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Girl Scout Cookie season helps girls connect with Longmont community

“Selling cookies helps me meet a lot of new people,” said 9-year-old Girl Scout Dhriti Mehta.
Sisters Dhriti (left) and Diya Mehta say they enjoy meeting Longmont residents and exercising their communication skills while they sell Girl Scout Cookies each year.

It takes a lot of social skills to approach community members and sell Girl Scout Cookies, but after years of hard work — and some bravery — Longmont sisters Dhriti and Diya Mehta have the art of selling figured out.

“I’ve learned people skills and that made me less shy,” said Diya, 13. “When I was younger, I was shy and I didn’t really talk to people. But now I’m better at speaking and persuading people.”

The two Girl Scouts said they are looking forward to another season of cookie selling, which begins on Sunday.

“Selling cookies helps me meet a lot of new people, and I really like the cookies,” said Dhriti, 9.

The proceeds from the cookie sales help to fund local Girl Scout activities, but the girls are also hoping to offer some funds to people in need, Diya explained.

“We’ll donate some of it to a charity, and that just makes you feel good about yourself, that you’re doing good things,” Diya said.

Both sisters said Girl Scouts has provided them with valuable opportunities.

“It teaches me so many skills, like business ethics — managing pretty much everything about a business — learning how to manage my money and getting better at my math, Diya said. “Girl Scouts isn’t just cookies — there’s lots of new experiences, like you go in camps or do badges, and there’s just a lot of just new experiences and new people you get to meet.”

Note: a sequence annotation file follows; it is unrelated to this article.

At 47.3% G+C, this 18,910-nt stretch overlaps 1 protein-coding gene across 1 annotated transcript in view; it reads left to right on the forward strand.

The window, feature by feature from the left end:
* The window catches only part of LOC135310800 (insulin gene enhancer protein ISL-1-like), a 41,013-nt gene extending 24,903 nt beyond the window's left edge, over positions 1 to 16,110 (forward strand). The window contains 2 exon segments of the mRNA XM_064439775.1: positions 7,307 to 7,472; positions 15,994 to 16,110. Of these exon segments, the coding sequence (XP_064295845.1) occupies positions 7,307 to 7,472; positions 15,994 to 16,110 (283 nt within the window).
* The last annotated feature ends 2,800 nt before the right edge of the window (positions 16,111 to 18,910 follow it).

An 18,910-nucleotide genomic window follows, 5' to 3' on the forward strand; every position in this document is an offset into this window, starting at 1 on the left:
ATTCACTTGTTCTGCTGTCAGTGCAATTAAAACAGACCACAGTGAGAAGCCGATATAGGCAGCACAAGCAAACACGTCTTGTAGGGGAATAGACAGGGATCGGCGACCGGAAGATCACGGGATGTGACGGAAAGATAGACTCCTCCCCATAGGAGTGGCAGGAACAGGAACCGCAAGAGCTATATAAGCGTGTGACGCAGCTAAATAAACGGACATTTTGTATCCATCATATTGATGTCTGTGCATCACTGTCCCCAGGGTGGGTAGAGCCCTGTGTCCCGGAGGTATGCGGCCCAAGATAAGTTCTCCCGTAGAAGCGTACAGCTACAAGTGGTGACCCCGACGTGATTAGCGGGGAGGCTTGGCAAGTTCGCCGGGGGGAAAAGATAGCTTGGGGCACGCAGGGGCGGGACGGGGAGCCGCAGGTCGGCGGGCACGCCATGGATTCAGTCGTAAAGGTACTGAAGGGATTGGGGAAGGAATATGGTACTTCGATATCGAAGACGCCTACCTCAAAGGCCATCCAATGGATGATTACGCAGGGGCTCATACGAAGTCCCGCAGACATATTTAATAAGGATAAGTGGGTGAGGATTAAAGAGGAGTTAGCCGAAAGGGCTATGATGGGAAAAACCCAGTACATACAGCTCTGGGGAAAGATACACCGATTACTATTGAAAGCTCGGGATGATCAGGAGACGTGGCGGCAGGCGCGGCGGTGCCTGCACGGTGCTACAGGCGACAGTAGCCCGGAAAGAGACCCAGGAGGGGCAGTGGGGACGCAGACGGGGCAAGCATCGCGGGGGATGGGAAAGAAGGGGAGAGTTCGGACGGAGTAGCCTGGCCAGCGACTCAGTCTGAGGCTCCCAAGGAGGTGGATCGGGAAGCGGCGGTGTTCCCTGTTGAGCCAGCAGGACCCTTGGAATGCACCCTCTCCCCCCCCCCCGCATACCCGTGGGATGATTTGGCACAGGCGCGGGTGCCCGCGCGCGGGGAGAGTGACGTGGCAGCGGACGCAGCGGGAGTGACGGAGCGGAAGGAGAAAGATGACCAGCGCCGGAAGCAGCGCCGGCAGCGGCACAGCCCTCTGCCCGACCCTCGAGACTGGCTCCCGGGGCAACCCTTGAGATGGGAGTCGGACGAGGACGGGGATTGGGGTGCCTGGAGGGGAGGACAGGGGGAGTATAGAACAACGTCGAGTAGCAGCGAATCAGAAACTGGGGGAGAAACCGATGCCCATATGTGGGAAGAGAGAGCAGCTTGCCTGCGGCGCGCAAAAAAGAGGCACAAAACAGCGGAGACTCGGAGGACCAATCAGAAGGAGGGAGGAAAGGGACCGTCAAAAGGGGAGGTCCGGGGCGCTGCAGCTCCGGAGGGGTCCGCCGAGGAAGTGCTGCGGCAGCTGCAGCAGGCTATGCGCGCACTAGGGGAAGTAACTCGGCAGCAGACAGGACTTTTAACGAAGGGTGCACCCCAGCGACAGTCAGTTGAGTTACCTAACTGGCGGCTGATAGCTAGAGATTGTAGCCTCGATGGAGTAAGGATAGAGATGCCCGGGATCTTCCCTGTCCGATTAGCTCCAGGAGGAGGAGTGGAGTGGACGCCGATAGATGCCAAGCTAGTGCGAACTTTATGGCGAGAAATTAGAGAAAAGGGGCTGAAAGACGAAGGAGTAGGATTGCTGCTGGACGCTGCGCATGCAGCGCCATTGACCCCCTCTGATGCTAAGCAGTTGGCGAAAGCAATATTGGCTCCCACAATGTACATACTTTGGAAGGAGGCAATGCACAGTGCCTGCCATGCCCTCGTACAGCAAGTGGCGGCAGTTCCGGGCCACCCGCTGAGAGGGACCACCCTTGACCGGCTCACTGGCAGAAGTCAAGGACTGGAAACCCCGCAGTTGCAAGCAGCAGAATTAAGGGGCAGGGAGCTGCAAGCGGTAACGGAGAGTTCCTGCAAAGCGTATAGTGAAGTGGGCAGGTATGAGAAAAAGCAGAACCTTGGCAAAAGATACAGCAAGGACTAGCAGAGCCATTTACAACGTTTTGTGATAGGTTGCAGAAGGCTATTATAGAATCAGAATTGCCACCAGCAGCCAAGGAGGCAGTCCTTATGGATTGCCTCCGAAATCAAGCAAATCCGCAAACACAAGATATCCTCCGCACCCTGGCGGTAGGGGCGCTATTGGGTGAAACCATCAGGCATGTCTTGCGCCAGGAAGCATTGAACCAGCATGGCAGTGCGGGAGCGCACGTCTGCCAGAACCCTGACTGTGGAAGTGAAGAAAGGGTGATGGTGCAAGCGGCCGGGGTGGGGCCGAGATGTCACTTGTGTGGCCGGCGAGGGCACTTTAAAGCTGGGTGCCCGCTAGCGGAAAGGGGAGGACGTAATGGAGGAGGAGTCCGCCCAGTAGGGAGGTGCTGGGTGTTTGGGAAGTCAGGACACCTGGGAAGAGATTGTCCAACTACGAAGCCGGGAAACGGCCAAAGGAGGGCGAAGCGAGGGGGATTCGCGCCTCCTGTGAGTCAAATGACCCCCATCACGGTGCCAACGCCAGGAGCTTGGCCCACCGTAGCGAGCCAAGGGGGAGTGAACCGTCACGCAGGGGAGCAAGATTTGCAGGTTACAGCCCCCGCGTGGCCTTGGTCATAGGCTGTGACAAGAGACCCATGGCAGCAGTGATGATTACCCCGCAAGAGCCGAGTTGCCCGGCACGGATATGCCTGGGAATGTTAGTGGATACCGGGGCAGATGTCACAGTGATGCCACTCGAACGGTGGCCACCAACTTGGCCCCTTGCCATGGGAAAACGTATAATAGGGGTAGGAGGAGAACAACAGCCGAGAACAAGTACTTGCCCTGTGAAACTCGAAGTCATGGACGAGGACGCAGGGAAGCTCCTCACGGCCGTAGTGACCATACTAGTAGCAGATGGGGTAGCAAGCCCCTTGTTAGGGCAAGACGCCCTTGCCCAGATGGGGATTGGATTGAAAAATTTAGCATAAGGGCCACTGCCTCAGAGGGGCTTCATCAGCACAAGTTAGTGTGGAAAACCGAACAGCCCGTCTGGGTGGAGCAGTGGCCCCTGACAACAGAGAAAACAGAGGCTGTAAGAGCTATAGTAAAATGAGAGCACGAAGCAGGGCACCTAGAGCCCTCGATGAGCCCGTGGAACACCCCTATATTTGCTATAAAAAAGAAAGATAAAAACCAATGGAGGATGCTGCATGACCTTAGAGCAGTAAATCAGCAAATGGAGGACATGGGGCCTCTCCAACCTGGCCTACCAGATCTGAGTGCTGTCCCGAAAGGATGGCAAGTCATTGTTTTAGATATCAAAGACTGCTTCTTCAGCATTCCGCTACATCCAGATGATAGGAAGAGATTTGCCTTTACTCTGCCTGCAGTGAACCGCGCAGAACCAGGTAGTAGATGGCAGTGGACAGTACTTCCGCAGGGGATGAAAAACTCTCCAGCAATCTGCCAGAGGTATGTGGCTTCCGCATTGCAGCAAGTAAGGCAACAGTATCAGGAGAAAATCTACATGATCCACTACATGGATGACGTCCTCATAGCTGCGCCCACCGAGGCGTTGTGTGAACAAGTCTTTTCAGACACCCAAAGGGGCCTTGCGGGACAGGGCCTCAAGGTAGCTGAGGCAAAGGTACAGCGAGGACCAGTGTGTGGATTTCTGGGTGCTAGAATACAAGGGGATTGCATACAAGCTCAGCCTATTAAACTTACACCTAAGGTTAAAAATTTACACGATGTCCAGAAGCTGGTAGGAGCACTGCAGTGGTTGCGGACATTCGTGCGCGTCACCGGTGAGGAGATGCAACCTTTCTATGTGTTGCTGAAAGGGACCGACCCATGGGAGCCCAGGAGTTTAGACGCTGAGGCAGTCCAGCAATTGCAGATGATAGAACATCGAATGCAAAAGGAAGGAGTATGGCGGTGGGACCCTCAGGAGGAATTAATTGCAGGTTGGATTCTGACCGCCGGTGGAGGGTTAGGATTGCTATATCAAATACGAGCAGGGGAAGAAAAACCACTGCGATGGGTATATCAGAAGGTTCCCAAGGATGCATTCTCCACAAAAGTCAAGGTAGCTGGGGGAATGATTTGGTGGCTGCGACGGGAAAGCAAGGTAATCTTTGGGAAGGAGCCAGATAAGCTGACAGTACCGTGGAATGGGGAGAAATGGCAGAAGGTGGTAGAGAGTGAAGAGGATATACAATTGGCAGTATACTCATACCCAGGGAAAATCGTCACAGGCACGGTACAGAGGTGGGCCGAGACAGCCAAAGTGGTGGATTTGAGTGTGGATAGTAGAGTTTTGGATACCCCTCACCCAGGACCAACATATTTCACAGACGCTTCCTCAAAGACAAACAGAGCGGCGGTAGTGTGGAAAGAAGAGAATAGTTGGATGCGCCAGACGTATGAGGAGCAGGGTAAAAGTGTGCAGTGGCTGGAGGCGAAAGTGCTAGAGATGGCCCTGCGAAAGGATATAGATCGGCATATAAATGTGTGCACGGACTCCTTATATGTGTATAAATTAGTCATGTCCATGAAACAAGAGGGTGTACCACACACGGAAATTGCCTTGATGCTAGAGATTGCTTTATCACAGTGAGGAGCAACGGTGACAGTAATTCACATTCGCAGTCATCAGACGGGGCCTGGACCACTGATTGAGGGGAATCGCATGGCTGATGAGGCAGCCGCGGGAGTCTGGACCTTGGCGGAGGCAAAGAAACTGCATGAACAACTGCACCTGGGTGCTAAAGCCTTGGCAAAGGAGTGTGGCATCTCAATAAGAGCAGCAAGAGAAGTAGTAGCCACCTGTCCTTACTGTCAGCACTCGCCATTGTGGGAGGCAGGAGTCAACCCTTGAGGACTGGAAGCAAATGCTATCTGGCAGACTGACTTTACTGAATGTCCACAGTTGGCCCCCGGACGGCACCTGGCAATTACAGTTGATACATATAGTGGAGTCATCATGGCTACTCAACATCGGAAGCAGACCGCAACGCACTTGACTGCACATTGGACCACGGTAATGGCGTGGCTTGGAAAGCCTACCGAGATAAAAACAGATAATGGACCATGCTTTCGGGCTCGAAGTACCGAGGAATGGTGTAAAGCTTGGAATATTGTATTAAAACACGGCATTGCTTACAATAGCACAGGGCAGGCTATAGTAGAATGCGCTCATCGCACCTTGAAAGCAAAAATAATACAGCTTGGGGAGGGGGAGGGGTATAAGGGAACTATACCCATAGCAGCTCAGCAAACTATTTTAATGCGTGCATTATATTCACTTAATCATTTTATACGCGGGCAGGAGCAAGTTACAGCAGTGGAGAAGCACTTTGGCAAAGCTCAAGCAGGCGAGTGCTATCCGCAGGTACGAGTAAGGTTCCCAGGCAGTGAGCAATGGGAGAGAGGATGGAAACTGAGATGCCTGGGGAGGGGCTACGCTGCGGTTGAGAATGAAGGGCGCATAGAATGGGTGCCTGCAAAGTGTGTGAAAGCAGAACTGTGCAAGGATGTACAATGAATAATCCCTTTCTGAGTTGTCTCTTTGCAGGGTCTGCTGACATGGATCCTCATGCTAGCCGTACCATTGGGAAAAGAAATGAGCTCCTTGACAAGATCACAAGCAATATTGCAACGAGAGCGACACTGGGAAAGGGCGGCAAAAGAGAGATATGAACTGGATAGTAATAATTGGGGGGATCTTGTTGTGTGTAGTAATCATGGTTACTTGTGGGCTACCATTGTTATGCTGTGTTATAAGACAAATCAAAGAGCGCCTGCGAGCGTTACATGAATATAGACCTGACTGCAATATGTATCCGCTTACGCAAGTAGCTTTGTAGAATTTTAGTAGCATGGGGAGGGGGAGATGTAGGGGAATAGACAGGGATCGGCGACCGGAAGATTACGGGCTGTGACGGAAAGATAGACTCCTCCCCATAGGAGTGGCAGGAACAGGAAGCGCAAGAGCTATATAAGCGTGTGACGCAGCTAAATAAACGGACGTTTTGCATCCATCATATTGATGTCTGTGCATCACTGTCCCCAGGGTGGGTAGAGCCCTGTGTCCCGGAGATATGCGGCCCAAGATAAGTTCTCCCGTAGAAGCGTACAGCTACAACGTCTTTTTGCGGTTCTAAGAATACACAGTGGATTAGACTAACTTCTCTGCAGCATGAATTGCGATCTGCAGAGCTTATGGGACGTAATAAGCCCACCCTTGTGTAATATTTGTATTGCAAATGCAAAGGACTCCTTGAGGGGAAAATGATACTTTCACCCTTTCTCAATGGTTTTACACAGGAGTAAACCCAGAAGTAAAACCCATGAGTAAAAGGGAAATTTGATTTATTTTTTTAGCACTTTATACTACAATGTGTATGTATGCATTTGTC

Dhriti said she has a lot of fun being a Girl Scout.

“You get to meet new people, and I make a lot of new friends with the girls on my troop, and other girl scouts that we meet,” she explained. “One time we went in a camp, and there was another troop there, and I made new friends from that.”

Dhriti and Diya will be selling a range of cookies — Thin Mints, Samoas, Tagalongs, Trefoils, Dos-Si-Dos Lemon-Ups and Adventurefuls. The girls will also be debuting a new cookie, Raspberry Rally.

“I’ve tried it and it looks just like Thin Mints, but when you bite into it, it tastes completely different — it has this crispy center that has raspberry flavoring, and then it’s dipped in chocolate, and it tastes really good,” Diya explained.

Dhriti’s personal favorite is Adventurefuls, she said.

“Adventurefuls are a brownie-themed cookie … they have caramel and chocolate, and they’re really good,” she said.

The cookies can be ordered online for in-person delivery, but the girls also plan to set up local spots where shoppers can buy the cookies in-person.

“When you go to King Soopers or Walmart, Girl Scouts will set booths up in front of those stores to persuade you buy cookies,” Diya explained. “And then if you live near a Girl Scout, they come to your door and ask you if you want to buy anything. I always have these door tags that I go hang up on people’s doors, so if they are cautious about contact stuff, I can just give them my QR code to my website, and they can just scan it and order.”

The leadership skills the girls learn through their organization will serve them well in their future careers — both sisters are eyeing medical careers when they grow up.

“I want to be a doctor,” Dhriti said. “When COVID started, I saw a lot of people suffering, and I wanted to help them.”

Amber Fisher

About the Author: Amber Fisher

I'm thrilled to be an assistant editor with the Longmont Leader after spending the past decade reporting for news outlets across North America. When I'm not writing, you can find me snowboarding, reading fiction and running (poorly).
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